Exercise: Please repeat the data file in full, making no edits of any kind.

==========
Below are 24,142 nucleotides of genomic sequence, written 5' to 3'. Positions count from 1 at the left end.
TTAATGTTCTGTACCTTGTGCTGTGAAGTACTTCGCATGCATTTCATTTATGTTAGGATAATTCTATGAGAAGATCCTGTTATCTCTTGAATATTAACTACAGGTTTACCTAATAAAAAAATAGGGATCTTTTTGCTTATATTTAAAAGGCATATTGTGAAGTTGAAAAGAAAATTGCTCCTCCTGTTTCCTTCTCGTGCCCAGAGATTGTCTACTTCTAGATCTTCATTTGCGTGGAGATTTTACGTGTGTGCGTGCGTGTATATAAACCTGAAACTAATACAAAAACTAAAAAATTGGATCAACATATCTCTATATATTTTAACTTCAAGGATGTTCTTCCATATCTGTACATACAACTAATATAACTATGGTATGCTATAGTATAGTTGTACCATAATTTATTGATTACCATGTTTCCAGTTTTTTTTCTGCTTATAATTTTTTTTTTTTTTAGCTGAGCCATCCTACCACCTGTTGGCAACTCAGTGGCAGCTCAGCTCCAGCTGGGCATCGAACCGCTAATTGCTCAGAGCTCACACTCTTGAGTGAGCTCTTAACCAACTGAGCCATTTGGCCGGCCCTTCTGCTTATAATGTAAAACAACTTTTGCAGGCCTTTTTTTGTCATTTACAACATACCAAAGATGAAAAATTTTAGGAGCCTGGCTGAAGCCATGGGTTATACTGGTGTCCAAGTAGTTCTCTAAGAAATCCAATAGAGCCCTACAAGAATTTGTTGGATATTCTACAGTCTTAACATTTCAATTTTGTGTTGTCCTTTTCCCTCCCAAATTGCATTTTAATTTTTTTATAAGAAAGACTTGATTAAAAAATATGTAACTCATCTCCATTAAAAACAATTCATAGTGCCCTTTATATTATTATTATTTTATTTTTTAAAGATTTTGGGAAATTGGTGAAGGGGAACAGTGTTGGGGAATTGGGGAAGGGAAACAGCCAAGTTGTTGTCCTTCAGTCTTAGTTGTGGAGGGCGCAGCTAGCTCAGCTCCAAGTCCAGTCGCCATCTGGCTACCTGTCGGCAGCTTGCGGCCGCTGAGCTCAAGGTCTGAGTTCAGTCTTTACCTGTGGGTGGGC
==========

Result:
Below are 24,142 nucleotides of genomic sequence, written 5' to 3'. Positions count from 1 at the left end.
TTAATGTTCTGTACCTTGTGCTGTGAAGTACTTCGCATGCATTTCATTTATGTTAGGATAATTCTATGAGAAGATCCTGTTATCTCTTGAATATTAACTACAGGTTTACCTAATAAAAAAATAGGGATCTTTTTGCTTATATTTAAAAGGCATATTGTGAAGTTGAAAAGAAAATTGCTCCTCCTGTTTCCTTCTCGTGCCCAGAGATTGTCTACTTCTAGATCTTCATTTGCGTGGAGATTTTACGTGTGTGCGTGCGTGTATATAAACCTGAAACTAATACAAAAACTAAAAAATTGGATCAACATATCTCTATATATTTTAACTTCAAGGATGTTCTTCCATATCTGTACATACAACTAATATAACTATGGTATGCTATAGTATAGTTGTACCATAATTTATTGATTACCATGTTTCCAGTTTTTTTTCTGCTTATAATTTTTTTTTTTTTTAGCTGAGCCATCCTACCACCTGTTGGCAACTCAGTGGCAGCTCAGCTCCAGCTGGGCATCGAACCGCTAATTGCTCAGAGCTCACACTCTTGAGTGAGCTCTTAACCAACTGAGCCATTTGGCCGGCCCTTCTGCTTATAATGTAAAACAACTTTTGCAGGCCTTTTTTTGTCATTTACAACATACCAAAGATGAAAAATTTTAGGAGCCTGGCTGAAGCCATGGGTTATACTGGTGTCCAAGTAGTTCTCTAAGAAATCCAATAGAGCCCTACAAGAATTTGTTGGATATTCTACAGTCTTAACATTTCAATTTTGTGTTGTCCTTTTCCCTCCCAAATTGCATTTTAATTTTTTTATAAGAAAGACTTGATTAAAAAATATGTAACTCATCTCCATTAAAAACAATTCATAGTGCCCTTTATATTATTATTATTTTATTTTTTAAAGATTTTGGGAAATTGGTGAAGGGGAACAGTGTTGGGGAATTGGGGAAGGGAAACAGCCAAGTTGTTGTCCTTCAGTCTTAGTTGTGGAGGGCGCAGCTAGCTCAGCTCCAAGTCCAGTCGCCATCTGGCTACCTGTCGGCAGCTTGCGGCCGCTGAGCTCAAGGTCTGAGTTCAGTCTTTACCTGTGGGTGGGC